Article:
For the devoted mountain biking enthusiast, sometimes the lure of shiny new parts is just too strong regardless of the actual benefit to their riding. For instance, some people like to color-match their components, going to great lengths to find just the ride shade of matching anodized hubs, stem and pedals, often by different manufacturers, so that their ride gets just the right look. There is absolutely nothing wrong with this kind of upgrade, and I we have all seen some stunning mountain bikes with impressive attention to detail, but it adds little beyond pleasing aesthetics. For the performance-oriented rider, there are many upgrades that would actually improve the capabilities of their mountain bike and boost the fun factor on the trails. This article looks at what we believe are the best performance-oriented upgrades that should be on every mountain bikers wish-list.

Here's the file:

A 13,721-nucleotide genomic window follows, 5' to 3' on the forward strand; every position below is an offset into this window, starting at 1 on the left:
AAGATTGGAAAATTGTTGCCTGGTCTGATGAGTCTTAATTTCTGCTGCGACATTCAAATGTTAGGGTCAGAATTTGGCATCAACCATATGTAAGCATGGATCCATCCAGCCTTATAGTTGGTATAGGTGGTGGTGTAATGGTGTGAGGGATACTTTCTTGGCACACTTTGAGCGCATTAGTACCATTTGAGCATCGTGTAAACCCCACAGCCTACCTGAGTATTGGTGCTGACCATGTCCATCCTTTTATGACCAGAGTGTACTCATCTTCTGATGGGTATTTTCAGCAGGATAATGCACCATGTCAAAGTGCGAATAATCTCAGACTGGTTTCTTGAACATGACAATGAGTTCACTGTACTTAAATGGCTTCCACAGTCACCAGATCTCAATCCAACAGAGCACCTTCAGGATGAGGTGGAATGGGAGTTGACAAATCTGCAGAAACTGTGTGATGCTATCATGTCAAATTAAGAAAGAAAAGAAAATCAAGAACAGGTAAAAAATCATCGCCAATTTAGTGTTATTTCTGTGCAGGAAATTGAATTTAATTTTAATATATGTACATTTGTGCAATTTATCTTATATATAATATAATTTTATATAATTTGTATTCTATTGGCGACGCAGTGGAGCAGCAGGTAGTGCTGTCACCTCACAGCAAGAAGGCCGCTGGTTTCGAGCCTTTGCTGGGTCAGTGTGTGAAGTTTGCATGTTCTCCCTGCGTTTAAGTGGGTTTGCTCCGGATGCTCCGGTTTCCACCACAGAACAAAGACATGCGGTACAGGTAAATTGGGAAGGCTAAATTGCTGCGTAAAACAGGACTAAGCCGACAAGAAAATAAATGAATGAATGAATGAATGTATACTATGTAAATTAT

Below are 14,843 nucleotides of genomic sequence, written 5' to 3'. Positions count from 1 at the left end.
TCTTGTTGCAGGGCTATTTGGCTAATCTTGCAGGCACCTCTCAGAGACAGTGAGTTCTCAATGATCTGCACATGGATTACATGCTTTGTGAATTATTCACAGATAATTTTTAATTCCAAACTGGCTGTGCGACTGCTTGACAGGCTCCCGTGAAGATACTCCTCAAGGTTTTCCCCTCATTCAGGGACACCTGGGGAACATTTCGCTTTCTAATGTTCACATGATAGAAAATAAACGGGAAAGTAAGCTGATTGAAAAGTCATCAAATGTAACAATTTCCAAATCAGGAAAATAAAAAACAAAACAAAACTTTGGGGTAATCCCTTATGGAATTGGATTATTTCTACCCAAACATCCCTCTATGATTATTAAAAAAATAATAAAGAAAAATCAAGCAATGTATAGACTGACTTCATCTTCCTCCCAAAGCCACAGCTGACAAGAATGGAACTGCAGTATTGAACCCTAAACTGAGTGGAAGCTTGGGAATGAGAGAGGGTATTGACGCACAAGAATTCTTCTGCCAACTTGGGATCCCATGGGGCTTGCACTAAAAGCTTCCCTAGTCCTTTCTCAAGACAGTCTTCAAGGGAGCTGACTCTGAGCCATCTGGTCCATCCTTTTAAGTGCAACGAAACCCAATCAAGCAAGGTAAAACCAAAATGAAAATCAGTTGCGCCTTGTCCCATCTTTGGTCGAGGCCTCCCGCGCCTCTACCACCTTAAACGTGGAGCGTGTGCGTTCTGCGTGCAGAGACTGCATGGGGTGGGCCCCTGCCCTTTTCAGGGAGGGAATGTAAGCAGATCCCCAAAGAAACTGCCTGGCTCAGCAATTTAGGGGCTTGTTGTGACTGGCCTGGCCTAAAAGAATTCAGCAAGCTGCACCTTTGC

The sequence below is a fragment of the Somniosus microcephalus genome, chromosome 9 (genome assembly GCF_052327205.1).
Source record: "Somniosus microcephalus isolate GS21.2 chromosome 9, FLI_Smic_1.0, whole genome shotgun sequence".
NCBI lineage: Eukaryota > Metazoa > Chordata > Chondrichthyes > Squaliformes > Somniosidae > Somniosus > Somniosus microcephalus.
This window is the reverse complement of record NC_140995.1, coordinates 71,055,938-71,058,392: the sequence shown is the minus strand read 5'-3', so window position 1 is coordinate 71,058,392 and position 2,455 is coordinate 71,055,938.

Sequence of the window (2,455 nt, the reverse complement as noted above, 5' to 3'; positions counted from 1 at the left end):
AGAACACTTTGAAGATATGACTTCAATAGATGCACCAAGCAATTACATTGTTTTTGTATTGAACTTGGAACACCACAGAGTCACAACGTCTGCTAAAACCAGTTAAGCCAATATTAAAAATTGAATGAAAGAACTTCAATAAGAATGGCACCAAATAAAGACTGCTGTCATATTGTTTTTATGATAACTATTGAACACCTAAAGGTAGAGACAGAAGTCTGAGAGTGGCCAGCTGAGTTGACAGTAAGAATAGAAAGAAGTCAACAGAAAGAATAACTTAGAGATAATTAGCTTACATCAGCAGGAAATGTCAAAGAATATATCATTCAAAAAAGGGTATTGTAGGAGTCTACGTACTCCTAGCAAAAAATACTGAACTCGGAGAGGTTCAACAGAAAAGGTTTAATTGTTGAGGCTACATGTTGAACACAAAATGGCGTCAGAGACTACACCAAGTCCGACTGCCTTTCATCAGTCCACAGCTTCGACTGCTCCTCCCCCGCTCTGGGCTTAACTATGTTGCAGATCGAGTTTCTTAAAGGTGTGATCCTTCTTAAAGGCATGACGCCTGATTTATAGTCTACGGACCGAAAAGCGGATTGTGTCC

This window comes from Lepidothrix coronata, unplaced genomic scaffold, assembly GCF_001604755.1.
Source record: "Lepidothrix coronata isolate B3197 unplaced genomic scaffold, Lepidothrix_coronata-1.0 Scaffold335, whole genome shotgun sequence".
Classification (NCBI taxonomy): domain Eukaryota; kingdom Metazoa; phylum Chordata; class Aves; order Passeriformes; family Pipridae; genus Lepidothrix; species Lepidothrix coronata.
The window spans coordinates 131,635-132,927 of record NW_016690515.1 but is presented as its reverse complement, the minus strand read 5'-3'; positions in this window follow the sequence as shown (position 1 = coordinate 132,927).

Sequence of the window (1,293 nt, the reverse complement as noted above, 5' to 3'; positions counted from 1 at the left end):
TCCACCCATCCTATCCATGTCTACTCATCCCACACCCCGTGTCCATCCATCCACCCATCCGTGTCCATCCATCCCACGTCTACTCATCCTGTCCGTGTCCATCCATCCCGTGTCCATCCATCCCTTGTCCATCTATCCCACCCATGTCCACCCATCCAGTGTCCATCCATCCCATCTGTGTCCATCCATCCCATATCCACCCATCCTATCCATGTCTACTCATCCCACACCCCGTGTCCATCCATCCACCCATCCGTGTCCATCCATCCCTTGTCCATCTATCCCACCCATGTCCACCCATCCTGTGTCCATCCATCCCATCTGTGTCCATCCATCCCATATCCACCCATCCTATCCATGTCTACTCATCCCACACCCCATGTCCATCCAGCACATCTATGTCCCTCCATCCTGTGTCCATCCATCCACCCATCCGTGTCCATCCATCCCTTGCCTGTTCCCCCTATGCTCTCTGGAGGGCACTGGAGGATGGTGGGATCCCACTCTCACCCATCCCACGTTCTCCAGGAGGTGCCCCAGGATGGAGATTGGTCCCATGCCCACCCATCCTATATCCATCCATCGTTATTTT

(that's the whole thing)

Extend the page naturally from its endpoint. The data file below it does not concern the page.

1.Dropper posts:

Many mountain bikers, including us, consider the dropper post one of the best inventions in the world of modern mountain bikers. Executing technical riding maneuvers such as descending steep trails or clearing big drops often depend on well-timed weight shifts which often cannot be performed as quickly as needed with the seatpost at full height. Dropper posts make it easy to get your weight low and back and allow you to make the most out of the progressive geometry of modern mountain bikes.

Most mid-tier and above bikes now come factory equipped with droppers, but many still don’t, including XC-oriented bikes which often prioritize low weight over descending prowess. If your bike doesn’t have a dropper post and you like the challenge of riding steep and rowdy trails, consider making this your first upgrade.

 2. Tubeless tires: